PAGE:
"It's never fun when you're under personal attack, but sometimes you can just consider the source and go 'Oh, that person needs help,'" Worcester said. "(But) I've loved every minute of it (working at the City). The downsides have just been more annoyances."
City Manager Eileen Stein said Worcester has taken on these challenges with poise.
"He is very easygoing and has been under the microscope for many years by people in the community and has endured a lot of criticism and has done so very gracefully, and has kept the work of the City moving forward," Stein said of Worcester.
Worcester has survived for so long working in a City known for its dysfunction by working for the people, rather than getting caught up in the politics of City business, he said.
"A lot of people have said, 'How have you been able to last this long?' and I've told even councilors before, 'You guys kind of come and go. City managers come and go. The only consistency here are the people that live in town," Worcester said.
Occasionally, Worcester found it was impossible to please everyone when two sides saw the same issue so differently. In these instances, Worcester said he had to keep in mind that though he may be dealing with a handful of people in that moment, he also serves the other 25,800 people in the City — a mindset he says others could benefit from.
"Certain boards and councils only listen to the people that are there screaming and forget everybody else and that's been the one thing that we've always tried to keep in mind," he said.
In reality, most people don't have time to attend city council meetings, or they simply don't want to, Worcester said.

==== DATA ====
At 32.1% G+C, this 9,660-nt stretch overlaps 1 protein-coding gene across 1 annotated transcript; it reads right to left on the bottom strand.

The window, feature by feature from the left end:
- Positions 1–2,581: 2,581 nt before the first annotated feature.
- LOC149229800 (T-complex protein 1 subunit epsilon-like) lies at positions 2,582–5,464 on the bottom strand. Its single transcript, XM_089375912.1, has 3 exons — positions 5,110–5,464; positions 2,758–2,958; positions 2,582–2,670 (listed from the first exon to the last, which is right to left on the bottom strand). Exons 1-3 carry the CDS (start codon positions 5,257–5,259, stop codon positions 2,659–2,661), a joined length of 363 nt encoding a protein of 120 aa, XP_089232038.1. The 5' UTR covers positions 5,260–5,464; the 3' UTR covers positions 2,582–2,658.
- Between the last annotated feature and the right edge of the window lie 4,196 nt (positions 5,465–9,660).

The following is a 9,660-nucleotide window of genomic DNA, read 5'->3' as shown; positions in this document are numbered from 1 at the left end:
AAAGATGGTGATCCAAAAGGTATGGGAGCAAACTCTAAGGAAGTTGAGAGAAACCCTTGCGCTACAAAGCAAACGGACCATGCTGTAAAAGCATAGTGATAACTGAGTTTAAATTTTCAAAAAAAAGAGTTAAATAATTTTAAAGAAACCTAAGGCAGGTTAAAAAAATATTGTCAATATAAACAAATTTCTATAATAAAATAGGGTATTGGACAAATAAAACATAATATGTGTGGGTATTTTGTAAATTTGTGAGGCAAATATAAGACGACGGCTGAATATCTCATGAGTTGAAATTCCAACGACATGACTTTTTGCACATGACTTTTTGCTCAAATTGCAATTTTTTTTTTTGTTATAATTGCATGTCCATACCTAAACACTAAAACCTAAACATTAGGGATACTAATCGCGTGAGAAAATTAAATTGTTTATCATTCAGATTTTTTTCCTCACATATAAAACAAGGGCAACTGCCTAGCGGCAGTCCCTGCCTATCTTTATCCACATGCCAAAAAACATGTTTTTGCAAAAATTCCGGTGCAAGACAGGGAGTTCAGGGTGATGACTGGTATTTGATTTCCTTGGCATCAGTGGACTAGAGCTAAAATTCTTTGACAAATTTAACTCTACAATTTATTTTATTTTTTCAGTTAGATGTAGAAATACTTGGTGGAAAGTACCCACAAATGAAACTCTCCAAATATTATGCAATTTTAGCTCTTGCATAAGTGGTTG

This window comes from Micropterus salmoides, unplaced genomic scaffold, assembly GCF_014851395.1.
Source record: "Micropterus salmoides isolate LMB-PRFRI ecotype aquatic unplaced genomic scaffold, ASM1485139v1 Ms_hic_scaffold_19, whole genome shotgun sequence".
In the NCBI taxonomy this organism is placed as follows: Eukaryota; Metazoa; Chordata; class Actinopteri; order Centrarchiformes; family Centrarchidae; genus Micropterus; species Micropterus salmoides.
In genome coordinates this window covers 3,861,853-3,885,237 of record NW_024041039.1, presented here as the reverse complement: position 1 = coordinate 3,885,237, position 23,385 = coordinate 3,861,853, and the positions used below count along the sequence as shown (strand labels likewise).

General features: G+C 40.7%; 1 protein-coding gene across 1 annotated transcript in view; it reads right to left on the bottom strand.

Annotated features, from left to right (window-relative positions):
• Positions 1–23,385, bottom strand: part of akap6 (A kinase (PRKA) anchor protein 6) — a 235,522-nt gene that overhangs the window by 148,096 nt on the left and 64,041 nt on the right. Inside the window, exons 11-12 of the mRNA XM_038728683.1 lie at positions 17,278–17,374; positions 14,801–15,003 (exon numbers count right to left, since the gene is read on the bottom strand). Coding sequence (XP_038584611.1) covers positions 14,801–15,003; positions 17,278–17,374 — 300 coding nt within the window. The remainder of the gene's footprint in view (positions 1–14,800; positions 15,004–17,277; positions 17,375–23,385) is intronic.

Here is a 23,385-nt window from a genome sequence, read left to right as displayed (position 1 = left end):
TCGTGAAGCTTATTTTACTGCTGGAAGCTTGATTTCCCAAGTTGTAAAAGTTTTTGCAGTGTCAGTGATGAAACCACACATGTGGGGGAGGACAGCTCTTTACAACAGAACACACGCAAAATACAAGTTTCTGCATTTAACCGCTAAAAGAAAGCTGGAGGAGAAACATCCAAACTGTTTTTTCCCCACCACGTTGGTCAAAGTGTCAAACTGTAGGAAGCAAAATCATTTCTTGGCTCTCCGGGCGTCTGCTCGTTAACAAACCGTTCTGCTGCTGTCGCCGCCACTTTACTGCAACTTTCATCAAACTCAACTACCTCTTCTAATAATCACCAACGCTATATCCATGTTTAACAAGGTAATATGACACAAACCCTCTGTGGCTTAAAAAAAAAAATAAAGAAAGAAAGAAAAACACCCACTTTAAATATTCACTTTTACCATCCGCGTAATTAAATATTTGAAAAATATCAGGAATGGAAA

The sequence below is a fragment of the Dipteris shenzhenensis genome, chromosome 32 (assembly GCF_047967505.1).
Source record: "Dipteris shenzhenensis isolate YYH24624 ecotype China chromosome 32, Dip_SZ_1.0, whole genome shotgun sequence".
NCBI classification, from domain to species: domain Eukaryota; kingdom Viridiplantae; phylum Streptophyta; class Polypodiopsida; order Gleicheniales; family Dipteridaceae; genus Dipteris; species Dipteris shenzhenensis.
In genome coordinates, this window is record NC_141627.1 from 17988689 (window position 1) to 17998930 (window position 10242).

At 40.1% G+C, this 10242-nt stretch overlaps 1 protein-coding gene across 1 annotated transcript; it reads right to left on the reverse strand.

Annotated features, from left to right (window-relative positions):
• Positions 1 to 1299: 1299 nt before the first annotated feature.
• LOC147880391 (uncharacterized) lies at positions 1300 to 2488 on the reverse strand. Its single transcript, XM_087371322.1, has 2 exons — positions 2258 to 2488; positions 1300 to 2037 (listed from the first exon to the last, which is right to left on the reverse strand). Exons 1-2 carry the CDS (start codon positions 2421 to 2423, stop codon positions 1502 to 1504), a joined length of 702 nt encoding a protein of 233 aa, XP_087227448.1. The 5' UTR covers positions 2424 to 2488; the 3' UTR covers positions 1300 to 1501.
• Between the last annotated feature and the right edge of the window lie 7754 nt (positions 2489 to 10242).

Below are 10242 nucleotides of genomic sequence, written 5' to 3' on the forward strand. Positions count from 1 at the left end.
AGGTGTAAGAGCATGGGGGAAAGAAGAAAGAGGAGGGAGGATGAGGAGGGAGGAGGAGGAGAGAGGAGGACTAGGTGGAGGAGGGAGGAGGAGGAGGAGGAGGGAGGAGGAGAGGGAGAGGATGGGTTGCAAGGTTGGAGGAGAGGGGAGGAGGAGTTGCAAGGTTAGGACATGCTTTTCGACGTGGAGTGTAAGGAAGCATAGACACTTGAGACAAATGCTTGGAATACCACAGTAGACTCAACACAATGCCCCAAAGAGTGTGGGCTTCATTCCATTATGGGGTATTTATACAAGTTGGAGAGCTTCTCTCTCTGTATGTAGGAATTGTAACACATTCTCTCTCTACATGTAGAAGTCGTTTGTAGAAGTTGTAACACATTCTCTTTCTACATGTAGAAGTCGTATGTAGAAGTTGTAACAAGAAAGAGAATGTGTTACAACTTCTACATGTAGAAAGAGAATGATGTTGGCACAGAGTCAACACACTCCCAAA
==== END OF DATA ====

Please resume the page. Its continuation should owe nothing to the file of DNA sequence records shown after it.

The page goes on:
"Who in their right mind would want to go dive into the middle of that stuff? They're brutal," he said regarding overly-long City meetings
One of the most notable accomplishments of Worcester's career is the Adult Community Center, he said, which took a long time to come to fruition. There were a few community groups that met in church basements and were looking for a more permanent place to meet who helped lead the charge for the ACC. Today the ACC's programming accommodates about 16,000 adults and senior citizens.
Though after Oct. 31 Worcester will no longer be paid by the City of West Linn, he won't disappear from the City or its parks entirely. In his retirement, Worcester plans to golf, fish, work on the drift boat in his garage and also serve as an active volunteer and citizen.
He said he plans to show up at council meetings occasionally to make sure the council and public hear the whole truth, not just testimony from the most vocal citizens.
As a private citizen, Worcester said he will be able to voice his opinion a little more than as a staff member.
"You have to sit there and listen to someone lie, either about you personally or about the project. And as staff, you're not allowed to take people on," he said. "I feel like I might be able to have a little bit more impact from the outside as opposed to the inside."
Worcester is proud of the influence he's had on the city throughout his career. Now he's ready to contribute in a different way.
"It's weird to look back and see that I have my fingerprints everywhere," he said. "To have that kind of an impact on the landscape of a whole city, albeit a small one, is nice."
Stein said that Warner will take over as interim parks director while she and Deputy City Manager John Williams assess the parks department's needs and how they align with the City budget.